This guitar probably has the thickest sound of any produciton guitar on the market. Excellent tone, sustain, and playability. The neck is similar to that of a Les Paul, and the balance is perfect. It is advertised as "excellent for death metal and goth metal", and that is an understatement. The satin black finish is great, and probably resists scrathes and scuffs better than regular guitar finishes. The case is of the highest quality construction, and comes with a soft blanket that covers the instrument while in the case. Combination lock too.
The construction and quality are typical of a Gibson instrument... flawless.
If you are considering purchasing the gothic Explorer, it will be a great investment. Thick sound, great looks, fast neck and solid construction, this guitar sounds and plays as good as it looks.
The Gibson Goth Explorer was designed by Gibson about 15 years ago as a more "gothic" looking guitar to appeal to the metal crowd of the late nineties and early part of the 2000s. It features all the standard specs of an Explorer guitar but in a satin flat black finish and with black hardware, an ebony fretboard with only one inlay at the twelfth fret and a pair of uber hot Gibson 496R and 500T humbuckers. They were built in the USA plant along with the other Gibson guitars and the standard specs of mahogany body and neck, 22 frets, tune-o-matic bridge with stopbar tailpiece and the typical Explorer control layout are just like the famed '76 reissue.
The Explorer isn't the most ergonomic guitar on the planet in general due to the fact that its shape is a bit on the large and somewhat ungainly side and can be difficult for smaller players to deal with. Considering that the Goth model is the same as a '76 reissue shape wise, it's really no different in the ergonomics department. It retains a very similar medium range weight too. The upper fret access is decent on these guitars, but not nearly as good as some other Gibsons like the Flying V or SG.
Getting a good sound out of this guitar is decent if you're a hard rock or metal player. Due to the higher output pickups and general nature they have in conjunction with the mahogany body, I found that the best tones out of this particular guitar were through a high gain amplifier playing heavier rock and metal rhythms and some leads. The Goth doesn't quite have the definition and dynamics that I would like for clean and lower gain tones as much though they're not terrible by any means.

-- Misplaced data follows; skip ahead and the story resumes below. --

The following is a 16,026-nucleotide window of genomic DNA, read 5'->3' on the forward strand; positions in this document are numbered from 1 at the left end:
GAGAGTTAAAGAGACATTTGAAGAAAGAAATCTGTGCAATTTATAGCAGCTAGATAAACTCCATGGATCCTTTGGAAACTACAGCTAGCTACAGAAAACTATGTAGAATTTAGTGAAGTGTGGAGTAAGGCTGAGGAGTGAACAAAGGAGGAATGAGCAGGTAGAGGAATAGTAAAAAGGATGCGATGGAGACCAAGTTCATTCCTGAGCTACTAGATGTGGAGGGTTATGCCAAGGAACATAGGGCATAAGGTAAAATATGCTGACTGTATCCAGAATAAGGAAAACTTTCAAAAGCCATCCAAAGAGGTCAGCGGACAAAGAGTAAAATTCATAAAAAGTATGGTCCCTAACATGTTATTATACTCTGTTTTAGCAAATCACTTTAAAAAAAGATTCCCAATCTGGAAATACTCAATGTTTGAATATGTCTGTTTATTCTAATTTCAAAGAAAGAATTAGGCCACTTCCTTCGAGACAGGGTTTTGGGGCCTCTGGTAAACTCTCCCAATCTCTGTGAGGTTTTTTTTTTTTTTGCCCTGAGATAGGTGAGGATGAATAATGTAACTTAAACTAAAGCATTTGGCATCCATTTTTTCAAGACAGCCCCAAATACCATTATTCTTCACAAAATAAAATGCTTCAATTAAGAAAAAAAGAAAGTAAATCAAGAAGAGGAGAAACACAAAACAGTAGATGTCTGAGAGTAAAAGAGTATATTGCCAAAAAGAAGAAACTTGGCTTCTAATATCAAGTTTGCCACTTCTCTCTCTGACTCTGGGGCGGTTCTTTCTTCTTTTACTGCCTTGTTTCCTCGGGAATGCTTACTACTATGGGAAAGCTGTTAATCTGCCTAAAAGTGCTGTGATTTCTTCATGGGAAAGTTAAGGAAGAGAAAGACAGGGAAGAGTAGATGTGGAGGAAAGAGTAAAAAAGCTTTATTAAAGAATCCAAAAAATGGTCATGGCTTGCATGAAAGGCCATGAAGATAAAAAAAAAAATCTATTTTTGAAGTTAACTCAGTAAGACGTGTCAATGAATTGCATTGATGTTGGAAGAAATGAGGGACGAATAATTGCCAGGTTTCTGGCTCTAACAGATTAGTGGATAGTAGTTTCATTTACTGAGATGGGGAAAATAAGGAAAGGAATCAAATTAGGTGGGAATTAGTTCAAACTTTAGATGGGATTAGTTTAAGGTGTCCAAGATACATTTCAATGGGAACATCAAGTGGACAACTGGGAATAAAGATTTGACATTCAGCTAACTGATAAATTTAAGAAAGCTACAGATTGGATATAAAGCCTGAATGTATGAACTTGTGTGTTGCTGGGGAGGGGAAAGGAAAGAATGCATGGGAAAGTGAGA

The Gibson Goth Explorer is a guitar that I figured would sound best for hard rock or metal stylings based on its looks and I certainly wasn't led down the wrong path. Though in all honesty the guitar isn't THAT dissimilar to a '76 reissue, I still find that cleaner and lower gain tones are not the strong suite of this guitar. The hotter Gibson pickups combined with the all mahogany construction and ebony fretboard give a brighter and more metallic sound than the regular model that is apt for tighter tones with high gain rigs. The neck pickup has great sustain that works well for lead work in the shred vein, and the bridge pickup is great for chugging rhythms as well as more staccato based lead work with lots of screaming harmonics and overtones.
All in all the Gibson Goth is a decent buy for someone who is looking for a Gibson Explorer that is just that extra bit "heavier." Though it's really not dissimilar to the regular '76 reissue aside from the ebony fretboard, it has a certain quality to it that makes it more ideal for the heavier stylings of the day. Given that that was Gibson's intent with the line, I'd say they did a great job. Gibson has since discontinued the Goth series but you can pick one up used on eBay for a decent price if you look around.